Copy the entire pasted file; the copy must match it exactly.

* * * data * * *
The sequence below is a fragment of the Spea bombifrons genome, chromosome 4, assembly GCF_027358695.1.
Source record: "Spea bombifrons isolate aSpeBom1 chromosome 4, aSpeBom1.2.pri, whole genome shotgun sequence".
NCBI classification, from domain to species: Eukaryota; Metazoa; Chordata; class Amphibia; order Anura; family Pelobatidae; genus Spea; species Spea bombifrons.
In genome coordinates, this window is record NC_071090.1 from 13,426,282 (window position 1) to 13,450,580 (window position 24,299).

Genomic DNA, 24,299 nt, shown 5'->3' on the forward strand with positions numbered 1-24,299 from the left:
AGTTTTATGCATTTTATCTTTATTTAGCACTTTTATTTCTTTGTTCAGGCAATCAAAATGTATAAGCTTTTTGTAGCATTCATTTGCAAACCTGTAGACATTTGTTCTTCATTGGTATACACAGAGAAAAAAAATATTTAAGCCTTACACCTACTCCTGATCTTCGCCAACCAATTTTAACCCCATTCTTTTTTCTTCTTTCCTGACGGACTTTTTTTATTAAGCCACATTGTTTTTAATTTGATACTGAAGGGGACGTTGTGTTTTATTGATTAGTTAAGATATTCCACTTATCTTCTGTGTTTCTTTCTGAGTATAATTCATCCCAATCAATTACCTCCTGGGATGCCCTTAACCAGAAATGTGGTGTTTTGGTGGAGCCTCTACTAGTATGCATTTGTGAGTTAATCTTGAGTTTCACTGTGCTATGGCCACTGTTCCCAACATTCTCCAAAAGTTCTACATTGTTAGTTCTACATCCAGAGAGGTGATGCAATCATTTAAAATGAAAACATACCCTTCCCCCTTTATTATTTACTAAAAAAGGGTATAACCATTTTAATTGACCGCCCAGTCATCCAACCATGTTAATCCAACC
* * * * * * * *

The sequence below is a fragment of the Spea bombifrons genome, chromosome 4, assembly GCF_027358695.1.
Source record: "Spea bombifrons isolate aSpeBom1 chromosome 4, aSpeBom1.2.pri, whole genome shotgun sequence".
NCBI classification, from domain to species: Eukaryota; Metazoa; Chordata; class Amphibia; order Anura; family Pelobatidae; genus Spea; species Spea bombifrons.
In genome coordinates, this window is record NC_071090.1 from 13,426,282 (window position 1) to 13,450,580 (window position 24,299).

Genomic DNA, 24,299 nt, shown 5'->3' on the forward strand with positions numbered 1-24,299 from the left:
AGTTTTATGCATTTTATCTTTATTTAGCACTTTTATTTCTTTGTTCAGGCAATCAAAATGTATAAGCTTTTTGTAGCATTCATTTGCAAACCTGTAGACATTTGTTCTTCATTGGTATACACAGAGAAAAAAAATATTTAAGCCTTACACCTACTCCTGATCTTCGCCAACCAATTTTAACCCCATTCTTTTTTCTTCTTTCCTGACGGACTTTTTTTATTAAGCCACATTGTTTTTAATTTGATACTGAAGGGGACGTTGTGTTTTATTGATTAGTTAAGATATTCCACTTATCTTCTGTGTTTCTTTCTGAGTATAATTCATCCCAATCAATTACCTCCTGGGATGCCCTTAACCAGAAATGTGGTGTTTTGGTGGAGCCTCTACTAGTATGCATTTGTGAGTTAATCTTGAGTTTCACTGTGCTATGGCCACTGTTCCCAACATTCTCCAAAAGTTCTACATTGTTAGTTCTACATCCAGAGAGGTGATGCAATCATTTAAAATGAAAACATACCCTTCCCCCTTTATTATTTACTAAAAAAGGGTATAACCATTTTAATTGACCGCCCAGTCATCCAACCATGTTAATCCAACC